The childhood poverty numbers stood in stark contrast to the city's rising income level, which despite the recession grew steadily over four years, to more than $59,000 last year. But that growth has been uneven, too.

In Reed's analysis, the downtown area is the only place in the city where median incomes are rising. In the rest of the city, she said, incomes are down or unchanged.

Even as the poor and near-poor in the region were slipping to lower and lower rungs, many Washingtonians did not suffer during the downturn. The region's median household of $85,000 - a third higher than the national median - dipped almost $700 in 2008, but regained $200 last year. In most area jurisdictions, the share of wealthier households remained stable or even increased.

"We're not insulated, but we're relatively insulated," said John McClain, deputy director of the Center for Regional Analysis at George Mason University. He said that the region is adding jobs, that unemployment is lower than the national average and that housing prices are starting to rise. "I think if we had the data for 2010, it would be even better," he said. "We've started going up."

Some parts of the region plowed through the economic downturn as if there hadn't been one. Loudoun County might qualify as the land that the recession forgot. Median household incomes in Loudoun rose 10 percent in four years, to $114,000. The census data indicated that almost six of 10 Loudoun households had incomes of $100,000 or more. At the same time, the percentage of households earning less than $25,000 dropped from 7 percent to less than 5 percent. The poverty rate of 3 percent remained essentially unchanged.

Prince William showed the biggest jump in lower-income families. Almost 10 percent made less than $25,000 last year, up from 6 percent in 2006. Simultaneously, however, the share of wealthier households increased, with four of 10 earning more than $100,000 a year. Median income also rose, perhaps suggesting that many residents moved away because of the large number of foreclosures in the county.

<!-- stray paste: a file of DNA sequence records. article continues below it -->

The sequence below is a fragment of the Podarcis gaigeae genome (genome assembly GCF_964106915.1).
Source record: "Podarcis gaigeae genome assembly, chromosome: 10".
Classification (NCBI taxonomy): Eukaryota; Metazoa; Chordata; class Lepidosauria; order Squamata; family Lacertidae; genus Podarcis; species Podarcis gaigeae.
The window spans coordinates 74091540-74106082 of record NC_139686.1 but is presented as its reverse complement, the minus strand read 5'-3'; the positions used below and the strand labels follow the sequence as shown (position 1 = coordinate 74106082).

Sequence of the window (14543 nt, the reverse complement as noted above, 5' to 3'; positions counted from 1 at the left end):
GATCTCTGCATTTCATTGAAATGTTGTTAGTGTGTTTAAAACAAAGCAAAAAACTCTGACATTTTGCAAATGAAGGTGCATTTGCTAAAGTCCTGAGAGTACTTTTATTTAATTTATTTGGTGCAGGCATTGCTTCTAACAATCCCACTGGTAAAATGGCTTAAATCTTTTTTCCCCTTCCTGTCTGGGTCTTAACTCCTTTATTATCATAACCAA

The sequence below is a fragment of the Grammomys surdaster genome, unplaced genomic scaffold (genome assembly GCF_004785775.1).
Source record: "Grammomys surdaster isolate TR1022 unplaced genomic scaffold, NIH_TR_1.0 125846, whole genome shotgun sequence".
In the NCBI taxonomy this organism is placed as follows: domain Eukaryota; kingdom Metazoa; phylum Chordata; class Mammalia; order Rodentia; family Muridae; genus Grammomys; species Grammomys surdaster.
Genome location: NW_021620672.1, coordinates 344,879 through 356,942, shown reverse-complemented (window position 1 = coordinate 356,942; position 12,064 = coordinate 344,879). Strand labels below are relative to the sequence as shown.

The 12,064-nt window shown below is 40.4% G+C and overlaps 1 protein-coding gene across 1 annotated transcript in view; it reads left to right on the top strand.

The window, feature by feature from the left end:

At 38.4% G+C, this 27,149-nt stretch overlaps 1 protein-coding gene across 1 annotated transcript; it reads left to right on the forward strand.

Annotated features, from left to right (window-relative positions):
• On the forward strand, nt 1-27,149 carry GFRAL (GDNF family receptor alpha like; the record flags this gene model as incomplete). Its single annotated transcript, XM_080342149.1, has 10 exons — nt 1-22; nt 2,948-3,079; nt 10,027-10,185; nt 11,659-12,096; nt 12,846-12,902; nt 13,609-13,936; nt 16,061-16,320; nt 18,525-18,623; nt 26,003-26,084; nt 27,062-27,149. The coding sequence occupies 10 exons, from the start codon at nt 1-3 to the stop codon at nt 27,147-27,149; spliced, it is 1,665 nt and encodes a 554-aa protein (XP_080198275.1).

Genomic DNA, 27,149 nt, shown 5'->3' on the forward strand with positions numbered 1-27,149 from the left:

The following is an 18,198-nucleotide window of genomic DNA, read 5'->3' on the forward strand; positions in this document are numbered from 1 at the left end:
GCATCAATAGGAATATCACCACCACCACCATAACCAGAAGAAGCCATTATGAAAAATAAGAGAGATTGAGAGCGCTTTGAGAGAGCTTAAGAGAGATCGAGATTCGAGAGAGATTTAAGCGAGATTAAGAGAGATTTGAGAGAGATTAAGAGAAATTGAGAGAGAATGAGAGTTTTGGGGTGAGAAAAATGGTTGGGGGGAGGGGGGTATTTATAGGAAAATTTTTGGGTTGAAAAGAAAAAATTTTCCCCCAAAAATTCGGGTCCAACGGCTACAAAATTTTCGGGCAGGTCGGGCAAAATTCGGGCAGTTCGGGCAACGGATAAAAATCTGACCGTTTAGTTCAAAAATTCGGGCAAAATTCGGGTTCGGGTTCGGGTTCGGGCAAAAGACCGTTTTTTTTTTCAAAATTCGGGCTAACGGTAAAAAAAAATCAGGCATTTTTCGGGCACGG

Nationally, the median income of $50,221 was down about 4 percent last year from the start of the recession in December 2007. In 2007, the median household income was $52,384. Last year alone was responsible for about $1,500 of that loss.

From 2008 to 2009, real median household income fell by 2.9 percent nationwide, decreasing in 34 states and increasing in one (North Dakota), the data showed.

Almost one in five households had an income of $100,000 or more last year, the census data showed. That was down almost a full percentage point from 2008. In contrast, almost one in four families earned less than $25,000, an increase of one percentage point.

The number and percentage of people in poverty rose in 31 states from 2008 to 2009, with no state showing a statistically significant decline.

One of the few bright spots nationally was the rising percentage of insured children, which increased from 90.3 percent in 2008 to 91 percent last year, when 1.1 million additional children were insured.

Over the same period, the uninsured rate for children increased in two states (Alaska and Minnesota) and was not statistically different in 32 states and Puerto Rico.

But the percentage of uninsured people in the general population rose from 14.6 percent in 2008 to 15.1 percent last year, representing an increase of 2.2 million people. The percentage of uninsured climbed in 26 states, fell in three (Arizona, Colorado and New Mexico) and did not change significantly in the rest, the Census Bureau reported.

morelloc@washpost.com keatingd@washpost.com Staff writer William Branigin contributed to this report.